Screenshot of Termux running the script in this tutorial People sometimes store sensitive information within Termux, like SSH Keys or PGP Keys. Within Android, this is fairly secure. No other app can access the Termux storage without explicit user consent. But our phones aren't secure devices for most people. Most people have a really short pin or password (or even none at all). So if our devices get stolen or seized, this data can easily be extracted. This short tutorial will show you a way to encrypt the whole Termux filesystem, so this data cannot be extracted once the phone has turned off or the filesystem is unmounted and closed again.

Procedure

We're creating a separate filesystem in an encrypted image file, which we're then mounting at /data/data/com.termux/files, which contains all of Termux' data.

Requirements

Rooted phone

Unfortunately, this only works with a rooted device, as you need access to cryptsetup and mount

Blank Termux

It is recommended to start out with a freshly installed Termux. This is the host Termux, that will only be used to mount the encrypted Termux. You can do it on an existing Termux installation, but be aware that all data that is already in your Termux installation, will not be encrypted. If you want encrypt an existing installation you need to make a backup of it now and then reset your Termux.

rsync -a /data/data/com.termux/files /data/data/com.termux/files-backup

Make sure to delete this backup at the end.

After that you can delete /data/data/com.termux/files to reset your Termux (restart after doing so). Beware that this will delete all your files. Make sure you've backed them up.

Packages

Install the root repo:

pkg install root-repo

Install required packages:

pkg install util-linux cryptsetup tsu e2fsprogs rsync

Create filesystem

Step 1: Create a blank image file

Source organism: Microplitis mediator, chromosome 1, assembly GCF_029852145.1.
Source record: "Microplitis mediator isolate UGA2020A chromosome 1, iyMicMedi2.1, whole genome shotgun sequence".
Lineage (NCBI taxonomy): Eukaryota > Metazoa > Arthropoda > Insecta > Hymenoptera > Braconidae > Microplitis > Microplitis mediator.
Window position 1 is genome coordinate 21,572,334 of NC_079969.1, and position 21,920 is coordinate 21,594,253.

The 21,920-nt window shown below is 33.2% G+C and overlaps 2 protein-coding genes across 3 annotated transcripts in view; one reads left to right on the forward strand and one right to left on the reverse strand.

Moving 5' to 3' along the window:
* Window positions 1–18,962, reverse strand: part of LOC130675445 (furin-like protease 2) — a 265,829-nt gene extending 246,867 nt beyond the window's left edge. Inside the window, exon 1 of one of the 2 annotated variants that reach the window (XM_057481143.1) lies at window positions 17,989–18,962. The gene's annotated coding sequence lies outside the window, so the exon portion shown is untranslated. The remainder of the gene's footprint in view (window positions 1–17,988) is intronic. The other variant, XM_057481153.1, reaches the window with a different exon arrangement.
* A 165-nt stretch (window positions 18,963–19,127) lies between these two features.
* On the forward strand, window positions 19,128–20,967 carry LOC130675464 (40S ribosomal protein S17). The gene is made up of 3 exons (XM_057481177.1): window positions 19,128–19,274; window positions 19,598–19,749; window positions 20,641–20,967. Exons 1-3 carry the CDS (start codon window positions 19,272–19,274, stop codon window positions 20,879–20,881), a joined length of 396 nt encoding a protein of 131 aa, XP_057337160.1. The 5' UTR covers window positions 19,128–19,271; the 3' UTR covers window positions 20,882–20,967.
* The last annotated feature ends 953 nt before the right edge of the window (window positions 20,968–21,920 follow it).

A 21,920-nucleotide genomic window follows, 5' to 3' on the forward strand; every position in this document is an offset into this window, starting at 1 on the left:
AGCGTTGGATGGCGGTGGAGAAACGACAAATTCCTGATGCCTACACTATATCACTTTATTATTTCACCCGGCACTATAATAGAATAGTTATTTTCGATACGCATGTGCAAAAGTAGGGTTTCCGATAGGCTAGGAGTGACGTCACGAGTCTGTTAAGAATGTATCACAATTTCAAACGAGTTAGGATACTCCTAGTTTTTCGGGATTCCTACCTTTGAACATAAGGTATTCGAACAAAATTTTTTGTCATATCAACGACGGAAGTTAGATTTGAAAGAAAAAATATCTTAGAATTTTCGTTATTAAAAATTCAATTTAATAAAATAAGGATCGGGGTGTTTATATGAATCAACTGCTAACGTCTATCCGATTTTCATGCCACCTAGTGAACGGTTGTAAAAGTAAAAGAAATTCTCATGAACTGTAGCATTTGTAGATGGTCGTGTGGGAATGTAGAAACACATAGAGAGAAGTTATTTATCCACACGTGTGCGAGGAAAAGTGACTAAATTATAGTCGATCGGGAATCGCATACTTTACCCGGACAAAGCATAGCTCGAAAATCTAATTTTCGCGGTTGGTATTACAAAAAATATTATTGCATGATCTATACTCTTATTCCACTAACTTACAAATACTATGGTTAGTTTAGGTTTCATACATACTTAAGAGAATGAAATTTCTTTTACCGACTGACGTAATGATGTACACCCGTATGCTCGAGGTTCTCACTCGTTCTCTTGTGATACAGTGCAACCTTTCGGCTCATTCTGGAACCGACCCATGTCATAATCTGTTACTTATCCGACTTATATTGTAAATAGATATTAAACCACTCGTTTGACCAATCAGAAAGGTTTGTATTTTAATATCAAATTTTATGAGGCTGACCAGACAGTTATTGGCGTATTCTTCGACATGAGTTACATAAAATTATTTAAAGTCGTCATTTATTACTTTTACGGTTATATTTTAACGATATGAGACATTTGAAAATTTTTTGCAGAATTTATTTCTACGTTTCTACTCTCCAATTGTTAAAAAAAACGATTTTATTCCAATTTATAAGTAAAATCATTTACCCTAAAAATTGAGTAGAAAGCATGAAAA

To create an encrypted filesystem you need to first create a blank '.img' file. Adjust the size to your preference. Beware that it will use up this space on your device instantly.

fallocate -l 16G /data/data/com.termux/termux-fs.img

Step 2: Encrypt image file using LUKS

Next we are encrypting this '.img' using LUKS.

sudo cryptsetup luksFormat /data/data/com.termux/termux-fs.img

Answer the first prompt with YES and then enter a passphrase twice:


WARNING!
========
This will overwrite data on /data/data/com.termux/termux-fs.img irrevocably.

Are you sure? (Type 'yes' in capital letters): YES
Enter passphrase for /data/data/com.termux/termux-fs.img:
Verify passphrase:

Step 3: Temporarily open image file

To format the image file we need to temporarily open it.

sudo cryptsetup open /data/data/com.termux/termux-fs.img termux-fs-tmp

You will be prompted to enter your passphrase

Step 4: Format the image file

Create a ext4 filesystem inside the encrypted volume.

sudo mkfs.ext4 /dev/mapper/termux-fs-tmp

Step 5: Close the image file again

sudo cryptsetup close termux-fs-tmp

Entering the encrypted Termux

Now that we created the encrypted disk we simply need to mount it. Since we need to do this every time we boot our device, it's best we create a script for that. Use this script to enter your new filesystem:

#!/usr/bin/env bash
u=`whoami`
export LD_PRELOAD=
/sbin/su -c "cryptsetup luksOpen /data/data/com.termux/termux-fs.img termux-fs"
/sbin/su -c "mount /dev/mapper/termux-fs /data/data/com.termux/files"
/sbin/su -c "/system/bin/chown $u.$u /data/data/com.termux/files"

You will be prompted your passphrase. This will mount your filesystem to /data/data/com.termux/files. After you've run this script, exit your Termux App and open it again. The first time you do this the Termux App will reinstall your base system inside your encrypted dist.

Congratulations you are now in your encrypted filesystem. You will need to run this script again after a restart.